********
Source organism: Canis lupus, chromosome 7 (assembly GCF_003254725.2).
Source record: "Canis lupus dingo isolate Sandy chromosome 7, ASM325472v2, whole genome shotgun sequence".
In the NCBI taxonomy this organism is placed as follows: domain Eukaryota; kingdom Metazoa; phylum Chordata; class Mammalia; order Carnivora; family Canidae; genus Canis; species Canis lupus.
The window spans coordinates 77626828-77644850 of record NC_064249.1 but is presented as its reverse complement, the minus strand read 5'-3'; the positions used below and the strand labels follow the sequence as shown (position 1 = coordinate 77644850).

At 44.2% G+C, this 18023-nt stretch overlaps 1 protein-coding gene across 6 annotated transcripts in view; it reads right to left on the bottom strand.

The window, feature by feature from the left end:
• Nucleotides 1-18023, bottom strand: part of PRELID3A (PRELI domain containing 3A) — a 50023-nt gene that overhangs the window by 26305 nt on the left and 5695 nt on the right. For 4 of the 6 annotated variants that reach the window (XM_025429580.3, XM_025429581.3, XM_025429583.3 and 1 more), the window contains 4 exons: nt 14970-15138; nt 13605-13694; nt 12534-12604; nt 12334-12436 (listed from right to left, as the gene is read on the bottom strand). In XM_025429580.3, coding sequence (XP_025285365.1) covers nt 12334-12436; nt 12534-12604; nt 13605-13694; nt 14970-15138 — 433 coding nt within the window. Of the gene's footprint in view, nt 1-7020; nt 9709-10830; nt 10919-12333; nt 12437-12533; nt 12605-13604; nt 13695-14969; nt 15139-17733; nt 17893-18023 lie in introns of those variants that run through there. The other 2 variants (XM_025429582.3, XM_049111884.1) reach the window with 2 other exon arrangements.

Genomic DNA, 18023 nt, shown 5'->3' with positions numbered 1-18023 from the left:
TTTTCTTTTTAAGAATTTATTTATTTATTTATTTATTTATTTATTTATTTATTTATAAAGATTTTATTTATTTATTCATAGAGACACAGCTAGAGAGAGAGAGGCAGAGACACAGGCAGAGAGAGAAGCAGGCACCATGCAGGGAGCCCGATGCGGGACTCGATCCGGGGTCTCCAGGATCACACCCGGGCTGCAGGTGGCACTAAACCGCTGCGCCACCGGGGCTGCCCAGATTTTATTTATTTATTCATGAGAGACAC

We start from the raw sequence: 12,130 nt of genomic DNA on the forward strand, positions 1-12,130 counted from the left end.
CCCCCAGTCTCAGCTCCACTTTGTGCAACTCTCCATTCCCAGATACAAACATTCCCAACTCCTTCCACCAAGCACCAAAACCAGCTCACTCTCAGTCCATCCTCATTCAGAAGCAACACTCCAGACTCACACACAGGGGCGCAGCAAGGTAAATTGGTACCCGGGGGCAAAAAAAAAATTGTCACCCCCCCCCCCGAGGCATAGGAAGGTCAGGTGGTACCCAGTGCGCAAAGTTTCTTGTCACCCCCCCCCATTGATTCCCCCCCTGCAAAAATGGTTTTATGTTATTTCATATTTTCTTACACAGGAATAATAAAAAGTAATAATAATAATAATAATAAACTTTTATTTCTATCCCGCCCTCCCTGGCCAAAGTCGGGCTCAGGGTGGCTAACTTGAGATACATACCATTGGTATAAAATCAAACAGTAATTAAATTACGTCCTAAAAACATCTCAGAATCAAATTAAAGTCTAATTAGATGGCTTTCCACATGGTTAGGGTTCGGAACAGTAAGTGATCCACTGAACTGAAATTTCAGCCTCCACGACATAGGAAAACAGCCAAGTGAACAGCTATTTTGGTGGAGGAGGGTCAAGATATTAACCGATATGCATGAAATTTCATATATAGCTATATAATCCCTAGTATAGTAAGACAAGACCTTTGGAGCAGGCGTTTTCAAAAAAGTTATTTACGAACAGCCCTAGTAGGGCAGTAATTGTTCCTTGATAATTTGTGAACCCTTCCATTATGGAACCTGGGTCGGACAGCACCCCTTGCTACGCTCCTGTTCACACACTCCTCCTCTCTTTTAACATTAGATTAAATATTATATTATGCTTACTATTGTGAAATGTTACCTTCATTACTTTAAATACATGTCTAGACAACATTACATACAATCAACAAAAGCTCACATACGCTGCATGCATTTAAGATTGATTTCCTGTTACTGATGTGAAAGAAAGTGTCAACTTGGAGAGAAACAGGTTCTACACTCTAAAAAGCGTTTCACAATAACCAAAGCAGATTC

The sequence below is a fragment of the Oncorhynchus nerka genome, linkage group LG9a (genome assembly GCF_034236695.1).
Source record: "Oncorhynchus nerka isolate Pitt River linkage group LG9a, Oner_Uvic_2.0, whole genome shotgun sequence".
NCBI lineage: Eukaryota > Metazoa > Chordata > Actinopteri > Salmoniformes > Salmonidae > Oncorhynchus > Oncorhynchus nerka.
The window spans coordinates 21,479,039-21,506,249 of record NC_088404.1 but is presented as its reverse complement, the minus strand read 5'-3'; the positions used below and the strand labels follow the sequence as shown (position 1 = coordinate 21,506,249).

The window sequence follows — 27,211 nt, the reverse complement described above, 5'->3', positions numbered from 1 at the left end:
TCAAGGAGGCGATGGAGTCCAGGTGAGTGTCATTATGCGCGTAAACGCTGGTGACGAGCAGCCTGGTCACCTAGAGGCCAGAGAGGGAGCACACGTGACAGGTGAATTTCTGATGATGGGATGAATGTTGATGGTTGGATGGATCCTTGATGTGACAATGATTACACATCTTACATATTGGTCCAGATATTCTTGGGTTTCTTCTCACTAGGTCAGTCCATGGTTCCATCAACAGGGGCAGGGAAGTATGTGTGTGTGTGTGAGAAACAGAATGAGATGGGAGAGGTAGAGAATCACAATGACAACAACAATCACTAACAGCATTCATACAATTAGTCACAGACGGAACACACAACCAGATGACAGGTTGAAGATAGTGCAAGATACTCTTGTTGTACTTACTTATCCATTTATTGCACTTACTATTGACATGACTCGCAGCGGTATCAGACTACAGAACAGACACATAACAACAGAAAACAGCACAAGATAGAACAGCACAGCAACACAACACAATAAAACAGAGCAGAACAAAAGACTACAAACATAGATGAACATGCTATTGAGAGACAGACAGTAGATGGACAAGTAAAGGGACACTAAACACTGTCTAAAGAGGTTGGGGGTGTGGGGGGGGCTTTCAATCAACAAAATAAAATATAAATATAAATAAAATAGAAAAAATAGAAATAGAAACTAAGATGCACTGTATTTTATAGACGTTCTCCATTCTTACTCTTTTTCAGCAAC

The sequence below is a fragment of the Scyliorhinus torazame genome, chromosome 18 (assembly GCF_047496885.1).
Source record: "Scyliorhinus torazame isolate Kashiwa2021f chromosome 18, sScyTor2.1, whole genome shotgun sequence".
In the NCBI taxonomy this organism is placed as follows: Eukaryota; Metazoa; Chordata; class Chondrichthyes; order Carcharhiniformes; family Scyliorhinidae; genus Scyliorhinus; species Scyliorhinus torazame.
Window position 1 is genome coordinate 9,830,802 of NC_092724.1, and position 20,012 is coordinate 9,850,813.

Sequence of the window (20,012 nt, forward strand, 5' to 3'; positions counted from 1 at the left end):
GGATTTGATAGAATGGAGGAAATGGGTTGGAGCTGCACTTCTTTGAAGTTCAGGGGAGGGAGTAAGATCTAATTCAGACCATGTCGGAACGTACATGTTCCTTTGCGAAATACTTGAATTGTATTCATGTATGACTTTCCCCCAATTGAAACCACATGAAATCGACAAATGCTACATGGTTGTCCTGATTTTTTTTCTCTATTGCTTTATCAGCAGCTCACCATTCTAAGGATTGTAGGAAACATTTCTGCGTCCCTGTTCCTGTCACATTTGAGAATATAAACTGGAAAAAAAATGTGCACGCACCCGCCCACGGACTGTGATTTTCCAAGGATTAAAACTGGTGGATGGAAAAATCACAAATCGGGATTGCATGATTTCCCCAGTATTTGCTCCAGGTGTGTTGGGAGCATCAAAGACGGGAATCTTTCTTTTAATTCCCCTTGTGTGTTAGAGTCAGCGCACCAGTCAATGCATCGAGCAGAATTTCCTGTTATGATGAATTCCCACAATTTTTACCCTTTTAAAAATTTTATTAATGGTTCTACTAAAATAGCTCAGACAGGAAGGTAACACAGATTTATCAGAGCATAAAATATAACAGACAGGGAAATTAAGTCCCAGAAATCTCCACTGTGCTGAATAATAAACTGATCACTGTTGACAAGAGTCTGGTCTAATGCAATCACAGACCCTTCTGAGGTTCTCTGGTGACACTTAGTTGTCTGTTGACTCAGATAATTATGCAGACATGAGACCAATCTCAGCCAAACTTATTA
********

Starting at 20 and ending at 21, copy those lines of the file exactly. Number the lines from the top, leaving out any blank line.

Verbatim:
In the NCBI taxonomy this organism is placed as follows: Eukaryota; Metazoa; Chordata; class Chondrichthyes; order Carcharhiniformes; family Scyliorhinidae; genus Scyliorhinus; species Scyliorhinus torazame.
Window position 1 is genome coordinate 9,830,802 of NC_092724.1, and position 20,012 is coordinate 9,850,813.